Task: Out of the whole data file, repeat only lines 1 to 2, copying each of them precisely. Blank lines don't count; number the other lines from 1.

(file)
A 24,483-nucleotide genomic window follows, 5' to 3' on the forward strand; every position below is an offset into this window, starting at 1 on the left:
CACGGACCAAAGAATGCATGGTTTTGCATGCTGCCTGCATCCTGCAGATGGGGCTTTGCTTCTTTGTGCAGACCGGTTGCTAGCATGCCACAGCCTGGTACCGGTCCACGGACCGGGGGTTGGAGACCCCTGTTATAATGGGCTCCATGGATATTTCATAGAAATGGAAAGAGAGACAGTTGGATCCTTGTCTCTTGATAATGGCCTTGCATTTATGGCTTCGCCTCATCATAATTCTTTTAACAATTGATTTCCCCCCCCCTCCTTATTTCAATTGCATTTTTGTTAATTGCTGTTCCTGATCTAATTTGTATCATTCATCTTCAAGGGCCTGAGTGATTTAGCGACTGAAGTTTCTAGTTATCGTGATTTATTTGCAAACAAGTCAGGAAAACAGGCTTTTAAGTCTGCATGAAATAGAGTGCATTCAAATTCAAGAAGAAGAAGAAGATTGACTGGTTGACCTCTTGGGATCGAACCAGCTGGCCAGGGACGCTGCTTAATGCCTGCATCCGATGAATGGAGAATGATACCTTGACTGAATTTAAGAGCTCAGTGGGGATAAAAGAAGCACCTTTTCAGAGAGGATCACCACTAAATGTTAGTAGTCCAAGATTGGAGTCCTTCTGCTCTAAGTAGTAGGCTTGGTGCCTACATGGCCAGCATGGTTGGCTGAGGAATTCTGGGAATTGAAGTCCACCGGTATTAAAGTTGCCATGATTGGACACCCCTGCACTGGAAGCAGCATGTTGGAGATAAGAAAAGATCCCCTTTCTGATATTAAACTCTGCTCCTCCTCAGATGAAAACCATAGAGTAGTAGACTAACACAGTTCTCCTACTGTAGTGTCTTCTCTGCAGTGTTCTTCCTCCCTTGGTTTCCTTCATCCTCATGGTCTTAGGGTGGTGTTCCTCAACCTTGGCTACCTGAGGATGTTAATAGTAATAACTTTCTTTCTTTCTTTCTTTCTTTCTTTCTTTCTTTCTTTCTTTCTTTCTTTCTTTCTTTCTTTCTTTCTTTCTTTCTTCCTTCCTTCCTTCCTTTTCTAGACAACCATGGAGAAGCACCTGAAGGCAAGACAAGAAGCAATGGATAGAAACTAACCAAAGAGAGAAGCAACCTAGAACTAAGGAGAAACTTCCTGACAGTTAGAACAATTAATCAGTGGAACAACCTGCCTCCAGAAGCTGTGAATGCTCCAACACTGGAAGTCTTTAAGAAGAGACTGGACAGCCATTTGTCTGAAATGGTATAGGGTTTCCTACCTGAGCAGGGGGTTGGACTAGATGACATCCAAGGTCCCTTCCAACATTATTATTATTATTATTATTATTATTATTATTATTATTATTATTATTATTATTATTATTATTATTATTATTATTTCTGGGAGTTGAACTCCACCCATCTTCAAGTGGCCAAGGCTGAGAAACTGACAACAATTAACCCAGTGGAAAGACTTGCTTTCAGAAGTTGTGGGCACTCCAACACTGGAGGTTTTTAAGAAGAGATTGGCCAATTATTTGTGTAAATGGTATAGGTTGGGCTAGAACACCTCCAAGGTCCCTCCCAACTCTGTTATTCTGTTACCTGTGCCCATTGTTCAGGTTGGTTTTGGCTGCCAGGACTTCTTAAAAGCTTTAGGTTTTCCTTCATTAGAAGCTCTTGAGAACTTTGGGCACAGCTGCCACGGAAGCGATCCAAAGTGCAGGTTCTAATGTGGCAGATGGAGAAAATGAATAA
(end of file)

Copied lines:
A 24,483-nucleotide genomic window follows, 5' to 3' on the forward strand; every position below is an offset into this window, starting at 1 on the left:
CACGGACCAAAGAATGCATGGTTTTGCATGCTGCCTGCATCCTGCAGATGGGGCTTTGCTTCTTTGTGCAGACCGGTTGCTAGCATGCCACAGCCTGGTACCGGTCCACGGACCGGGGGTTGGAGACCCCTGTTATAATGGGCTCCATGGATATTTCATAGAAATGGAAAGAGAGACAGTTGGATCCTTGTCTCTTGATAATGGCCTTGCATTTATGGCTTCGCCTCATCATAATTCTTTTAACAATTGATTTCCCCCCCCCTCCTTATTTCAATTGCATTTTTGTTAATTGCTGTTCCTGATCTAATTTGTATCATTCATCTTCAAGGGCCTGAGTGATTTAGCGACTGAAGTTTCTAGTTATCGTGATTTATTTGCAAACAAGTCAGGAAAACAGGCTTTTAAGTCTGCATGAAATAGAGTGCATTCAAATTCAAGAAGAAGAAGAAGATTGACTGGTTGACCTCTTGGGATCGAACCAGCTGGCCAGGGACGCTGCTTAATGCCTGCATCCGATGAATGGAGAATGATACCTTGACTGAATTTAAGAGCTCAGTGGGGATAAAAGAAGCACCTTTTCAGAGAGGATCACCACTAAATGTTAGTAGTCCAAGATTGGAGTCCTTCTGCTCTAAGTAGTAGGCTTGGTGCCTACATGGCCAGCATGGTTGGCTGAGGAATTCTGGGAATTGAAGTCCACCGGTATTAAAGTTGCCATGATTGGACACCCCTGCACTGGAAGCAGCATGTTGGAGATAAGAAAAGATCCCCTTTCTGATATTAAACTCTGCTCCTCCTCAGATGAAAACCATAGAGTAGTAGACTAACACAGTTCTCCTACTGTAGTGTCTTCTCTGCAGTGTTCTTCCTCCCTTGGTTTCCTTCATCCTCATGGTCTTAGGGTGGTGTTCCTCAACCTTGGCTACCTGAGGATGTTAATAGTAATAACTTTCTTTCTTTCTTTCTTTCTTTCTTTCTTTCTTTCTTTCTTTCTTTCTTTCTTTCTTTCTTTCTTTCTTTCTTTCTTCCTTCCTTCCTTCCTTTTCTAGACAACCATGGAGAAGCACCTGAAGGCAAGACAAGAAGCAATGGATAGAAACTAACCAAAGAGAGAAGCAACCTAGAACTAAGGAGAAACTTCCTGACAGTTAGAACAATTAATCAGTGGAACAACCTGCCTCCAGAAGCTGTGAATGCTCCAACACTGGAAGTCTTTAAGAAGAGACTGGACAGCCATTTGTCTGAAATGGTATAGGGTTTCCTACCTGAGCAGGGGGTTGGACTAGATGACATCCAAGGTCCCTTCCAACATTATTATTATTATTATTATTATTATTATTATTATTATTATTATTATTATTATTATTATTATTATTATTATTATTTCTGGGAGTTGAACTCCACCCATCTTCAAGTGGCCAAGGCTGAGAAACTGACAACAATTAACCCAGTGGAAAGACTTGCTTTCAGAAGTTGTGGGCACTCCAACACTGGAGGTTTTTAAGAAGAGATTGGCCAATTATTTGTGTAAATGGTATAGGTTGGGCTAGAACACCTCCAAGGTCCCTCCCAACTCTGTTATTCTGTTACCTGTGCCCATTGTTCAGGTTGGTTTTGGCTGCCAGGACTTCTTAAAAGCTTTAGGTTTTCCTTCATTAGAAGCTCTTGAGAACTTTGGGCACAGCTGCCACGGAAGCGATCCAAAGTGCAGGTTCTAATGTGGCAGATGGAGAAAATGAATAA